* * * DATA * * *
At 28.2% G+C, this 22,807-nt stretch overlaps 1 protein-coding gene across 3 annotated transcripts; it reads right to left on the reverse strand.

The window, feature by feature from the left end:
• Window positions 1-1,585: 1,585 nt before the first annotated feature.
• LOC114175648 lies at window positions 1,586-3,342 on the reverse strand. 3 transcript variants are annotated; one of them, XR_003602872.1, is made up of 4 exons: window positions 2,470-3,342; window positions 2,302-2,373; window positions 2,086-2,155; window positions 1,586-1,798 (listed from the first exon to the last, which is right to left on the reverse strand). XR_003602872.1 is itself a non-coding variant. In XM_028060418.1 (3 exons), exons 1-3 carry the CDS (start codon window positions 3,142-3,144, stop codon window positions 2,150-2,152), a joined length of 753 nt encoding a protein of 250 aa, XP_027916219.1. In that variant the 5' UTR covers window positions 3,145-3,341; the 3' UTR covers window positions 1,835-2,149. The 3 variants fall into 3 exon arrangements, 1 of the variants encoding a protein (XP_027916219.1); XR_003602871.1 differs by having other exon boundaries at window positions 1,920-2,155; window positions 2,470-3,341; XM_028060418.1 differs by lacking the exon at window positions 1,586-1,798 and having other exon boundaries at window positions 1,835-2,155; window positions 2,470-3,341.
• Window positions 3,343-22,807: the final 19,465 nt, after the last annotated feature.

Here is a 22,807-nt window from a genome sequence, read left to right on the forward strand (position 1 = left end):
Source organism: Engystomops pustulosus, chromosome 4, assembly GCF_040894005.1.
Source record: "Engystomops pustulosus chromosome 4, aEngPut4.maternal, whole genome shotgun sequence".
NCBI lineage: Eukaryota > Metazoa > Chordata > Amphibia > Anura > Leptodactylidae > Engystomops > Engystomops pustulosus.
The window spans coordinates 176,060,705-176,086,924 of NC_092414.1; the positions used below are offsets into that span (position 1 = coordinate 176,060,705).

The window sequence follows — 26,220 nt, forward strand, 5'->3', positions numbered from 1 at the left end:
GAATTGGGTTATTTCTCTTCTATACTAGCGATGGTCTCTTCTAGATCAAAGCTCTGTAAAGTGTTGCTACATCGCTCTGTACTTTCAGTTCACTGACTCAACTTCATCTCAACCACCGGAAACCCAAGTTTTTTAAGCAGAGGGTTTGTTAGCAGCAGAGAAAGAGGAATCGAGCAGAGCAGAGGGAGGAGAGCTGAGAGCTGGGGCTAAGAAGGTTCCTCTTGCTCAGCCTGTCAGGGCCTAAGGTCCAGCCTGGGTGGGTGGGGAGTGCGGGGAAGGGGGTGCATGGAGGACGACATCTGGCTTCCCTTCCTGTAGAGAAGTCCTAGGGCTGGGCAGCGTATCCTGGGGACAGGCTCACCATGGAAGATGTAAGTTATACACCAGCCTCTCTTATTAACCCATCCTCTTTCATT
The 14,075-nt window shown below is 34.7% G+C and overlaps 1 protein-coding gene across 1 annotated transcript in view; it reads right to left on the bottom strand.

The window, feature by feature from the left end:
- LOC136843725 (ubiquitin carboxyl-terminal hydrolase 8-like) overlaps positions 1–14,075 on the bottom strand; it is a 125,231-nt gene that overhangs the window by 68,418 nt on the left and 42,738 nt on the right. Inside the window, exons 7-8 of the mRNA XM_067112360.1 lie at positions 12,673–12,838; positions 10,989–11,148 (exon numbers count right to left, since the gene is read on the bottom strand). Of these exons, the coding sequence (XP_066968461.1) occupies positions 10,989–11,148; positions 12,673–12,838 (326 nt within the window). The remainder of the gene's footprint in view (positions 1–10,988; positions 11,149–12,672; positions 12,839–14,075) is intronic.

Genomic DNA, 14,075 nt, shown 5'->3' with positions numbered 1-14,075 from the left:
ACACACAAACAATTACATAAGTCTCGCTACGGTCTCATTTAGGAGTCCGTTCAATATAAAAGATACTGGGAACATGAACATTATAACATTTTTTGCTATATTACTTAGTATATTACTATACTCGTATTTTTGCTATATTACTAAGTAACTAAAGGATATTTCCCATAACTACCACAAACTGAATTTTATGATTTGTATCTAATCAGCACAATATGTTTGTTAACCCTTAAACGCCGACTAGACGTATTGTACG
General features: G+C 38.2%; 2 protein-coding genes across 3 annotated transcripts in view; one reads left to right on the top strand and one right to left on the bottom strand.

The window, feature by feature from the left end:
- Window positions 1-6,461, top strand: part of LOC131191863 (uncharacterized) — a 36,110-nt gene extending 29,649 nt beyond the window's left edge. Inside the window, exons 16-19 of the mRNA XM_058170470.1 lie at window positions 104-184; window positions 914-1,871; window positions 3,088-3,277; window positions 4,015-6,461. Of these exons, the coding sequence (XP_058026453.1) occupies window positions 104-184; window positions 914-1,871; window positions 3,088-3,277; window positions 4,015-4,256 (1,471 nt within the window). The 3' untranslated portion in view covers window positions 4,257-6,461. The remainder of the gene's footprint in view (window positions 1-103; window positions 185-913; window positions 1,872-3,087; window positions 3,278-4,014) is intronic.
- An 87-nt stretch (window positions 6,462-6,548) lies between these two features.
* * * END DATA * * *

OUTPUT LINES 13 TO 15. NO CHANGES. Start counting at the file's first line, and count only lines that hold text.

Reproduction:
The 14,075-nt window shown below is 34.7% G+C and overlaps 1 protein-coding gene across 1 annotated transcript in view; it reads right to left on the bottom strand.

The window, feature by feature from the left end:
- LOC136843725 (ubiquitin carboxyl-terminal hydrolase 8-like) overlaps positions 1–14,075 on the bottom strand; it is a 125,231-nt gene that overhangs the window by 68,418 nt on the left and 42,738 nt on the right. Inside the window, exons 7-8 of the mRNA XM_067112360.1 lie at positions 12,673–12,838; positions 10,989–11,148 (exon numbers count right to left, since the gene is read on the bottom strand). Of these exons, the coding sequence (XP_066968461.1) occupies positions 10,989–11,148; positions 12,673–12,838 (326 nt within the window). The remainder of the gene's footprint in view (positions 1–10,988; positions 11,149–12,672; positions 12,839–14,075) is intronic.